Jonathan Strauss, Kenneth Fukuda, Mark Zitzewitz, Sonia Miller-Van Oort, and Lorenz Fett
The Minnesota Department of Natural Resources fired John Hunt in January 2013 for looking up driver’s license records and photos for more than 5,000 people, mostly women, over a five-year period. But if it hadn’t been for Sapientia Law Group and Ann Rasmusson, Hunt – and many other state and law enforcement employees – would never have been caught.
The Privacy Legal Team at Sapentia Law Group includes Larry Fett, Sonia Miller-Van Oort, Jonathan Strauss, Kenn Fukuda, and Mark Zitzewitz. In 2012, all but Zitzewitz (he joined the firm in 2013) brought suit on behalf of former St. Paul police officer Ann Rasmusson against dozens of agencies and individuals.
The case settled in 2012 for more than a million dollars, but more importantly to Rasmusson than money, the settlement required the Minnesota Department of Public Safety to audit the driver’s license database regularly for searches by name (instead of by driver’s license number). It also has to augment the training users get in legitimate uses of the database.
Since the Rasmusson case, other plaintiffs with similar experiences have come to Sapientia. Strauss said that the firm has filed more than a dozen cases, and has another three dozen clients with whom they haven’t yet filed. “We think we’re probably in 80 to 90 percent of the cases currently being litigated on this issue,” he said. The firm is also seeking certification for a class of defendants whose records Hunt accessed, in a lawsuit filed in partnership with Sieben Grose Von Holtum & Carey.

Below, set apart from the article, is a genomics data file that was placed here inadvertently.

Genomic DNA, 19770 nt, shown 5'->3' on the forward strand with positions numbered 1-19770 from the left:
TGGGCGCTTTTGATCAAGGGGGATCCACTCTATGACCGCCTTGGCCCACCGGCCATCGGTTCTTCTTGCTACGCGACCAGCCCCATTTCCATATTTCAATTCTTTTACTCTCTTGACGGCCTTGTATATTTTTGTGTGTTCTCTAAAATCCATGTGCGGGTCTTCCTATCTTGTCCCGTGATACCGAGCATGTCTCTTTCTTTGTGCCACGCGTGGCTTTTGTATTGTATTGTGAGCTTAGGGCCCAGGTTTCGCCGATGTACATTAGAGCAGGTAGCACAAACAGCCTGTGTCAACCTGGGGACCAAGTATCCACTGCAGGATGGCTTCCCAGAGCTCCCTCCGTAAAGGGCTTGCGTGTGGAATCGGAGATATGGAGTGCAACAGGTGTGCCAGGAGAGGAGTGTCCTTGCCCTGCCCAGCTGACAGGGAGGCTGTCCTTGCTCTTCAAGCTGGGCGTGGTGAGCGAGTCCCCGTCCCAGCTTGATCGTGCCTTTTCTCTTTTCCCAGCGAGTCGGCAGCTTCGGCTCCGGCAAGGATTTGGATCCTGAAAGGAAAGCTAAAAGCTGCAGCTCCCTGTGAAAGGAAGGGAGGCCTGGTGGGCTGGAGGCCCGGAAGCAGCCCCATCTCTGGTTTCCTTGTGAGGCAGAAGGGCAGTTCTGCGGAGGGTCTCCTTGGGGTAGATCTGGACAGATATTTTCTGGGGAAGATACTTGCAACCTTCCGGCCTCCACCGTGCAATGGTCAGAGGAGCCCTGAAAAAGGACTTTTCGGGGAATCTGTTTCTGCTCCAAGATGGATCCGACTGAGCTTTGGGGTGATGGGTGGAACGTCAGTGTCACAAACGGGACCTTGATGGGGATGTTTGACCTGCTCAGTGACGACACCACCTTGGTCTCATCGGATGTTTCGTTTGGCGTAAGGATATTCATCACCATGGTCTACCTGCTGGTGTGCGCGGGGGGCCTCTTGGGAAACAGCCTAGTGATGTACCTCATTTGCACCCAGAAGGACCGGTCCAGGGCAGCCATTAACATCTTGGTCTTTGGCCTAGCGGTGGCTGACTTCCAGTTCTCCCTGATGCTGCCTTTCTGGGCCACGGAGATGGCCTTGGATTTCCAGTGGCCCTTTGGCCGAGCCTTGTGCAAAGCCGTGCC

The litigation has focused a great deal of attention on the issue of data privacy in Minnesota, and what municipalities and agencies must to do protect it. The discussion has reached the highest levels of government; Rep. Steve Simon, D-Hopkins, has suggested that the penalties for accessing these records improperly might be enhanced. “The problem is so much broader than one or a dozen cases,” Zitzewitz said. “Minnesota has been very slow to recognize the problem and even slower to fix it.”
That’s why, despite some criticism and predictions that these lawsuits will break agencies and governments, Miller-Van Oort defends the need to keep pressing them. “It takes this kind of awareness and scope of litigation to force the change to happen,” she said.
Ultimately, they hope that these cases become unnecessary. Once agencies do a better job of requiring their employees to use the database appropriately, Fett said, there will be no need for legal action. “All these plaintiffs are really asking is that [agencies] enforce a law that Congress passed,” he said.
In the meantime, though, the driver’s privacy litigation has become a vehicle for a cause, one that the Privacy Law Group is determined to press until driver’s license records are better protected. Fukuda said the issue offers a chance to use the law to create more justice.
“We want to help people and do something that leaves a lasting impact, and this is a situation where people’s rights are being violated,” Fukuda said. “Cases like this are why we all went to law school.”